His intimation was certainly true in twentieth-century France, challenging the profound sway of Cartesian rationality. In 1936, Jean-Paul Sartre wrote the first work of Western philosophy devoted exclusively to the imagination, and in 1968, student protestors in Paris plastered walls with the slogan, “All Power to the Imagination.” Outside of France, the imagination finally recovered its rights, as well, notably within academia. It became a central explanatory device in such influential works as Lionel Trilling’s The Liberal Imagination (1950), C. Wright Mills’s The Sociological Imagination (1959), and Martin Jay’s The Dialectical Imagination (1966); other important studies delved into “imagined communities” and “social imaginaries.”

Scientists, however, remained reticent about the role of the imagination during the first half of the twentieth century. (Albert Einstein’s more overt enthusiasm for the imagination was tolerated as an idiosyncrasy on a par with his unkempt hair and fondness for sporting sandals.) The new genre of science fiction stepped into the breach: Hugo Gernsback, who gave the literature its oxymoronic name and published the first magazine devoted to it, Amazing Stories, in 1926, insisted that SF’s role was to complement science by engaging in the imaginative speculations eschewed by sober scholars. According to a guest editorial in a 1928 issue of Amazing Stories Quarterly, science fiction “takes the basis of science, considers all the clues that science has to offer, and then adds a thing that is alien to science—imagination. It goes ahead and lights the way. And when science sees the things made real in the author’s mind, it makes them real indeed.”

However, even scientists began to challenge the separation of the “Two Cultures” that they helped establish, especially after 1945, when that phrase became widely known. There were many reasons for this, the most obvious being the development of quantum mechanics, which required robust imaginations no less than expensive cyclotrons. Following the use of atomic weapons, the public and scientific community alike recognized the need for an ethical as well as practical imagination in science. The mathematician and poet Jacob Bronowski, who lived with his own guilt over his ballistics work during the war, became a vocal proponent of the unity of the imagination and reason in the postwar decades, making his most public case for it in the popular 1973 BBC television series The Ascent of Man. Carl Sagan’s 1976 television series Cosmos was inspired by the show, and Sagan made a point of exploring various scientific topics though his “ship of the imagination.” Today, Richard Dawkins and other scientists openly acknowledge that science is beholden to the imagination: it does not exclusively disenchant or, in Dawkins’s words, “unweave the rainbow.” Science disenchants and reenchants the world simultaneously.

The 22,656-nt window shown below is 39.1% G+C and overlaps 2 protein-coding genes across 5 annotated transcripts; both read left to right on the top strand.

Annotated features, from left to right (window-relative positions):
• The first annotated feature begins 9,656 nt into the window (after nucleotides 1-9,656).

While Weber claimed that modernity had essentially extirpated “mysterious, incalculable forces,” the modern imagination has become a central one in contemporary life. It provides both spiritual and secular solace, filling the vacuum created by secularization. The imagination as a source of metaphysical comfort was explored by Samuel Taylor Coleridge in 1817. He presented an essentialist notion of the imagination as the “repetition in the finite mind of the eternal act of creation in the infinite act of I AM.” And in 1942, the poet Wallace Stevens explored the imagination as a source of contingent metafictions, to which he pledged a secular faith: “The final belief is to believe in a fiction, which you know to be a fiction, there being nothing else. The exquisite truth is to know that it is a fiction and that you believe in it willingly.” In modernity, the mysterious, incalculable force of the imagination speaks to the religious and secular alike, retaining the elements of magic, mystery, and enchantment that Weber implied had been vanquished through rationalization. Modernity is now understood as being both disenchanted and reenchanted. The ideal is to achieve a balance between reason and imagination: to be delighted, but not deluded.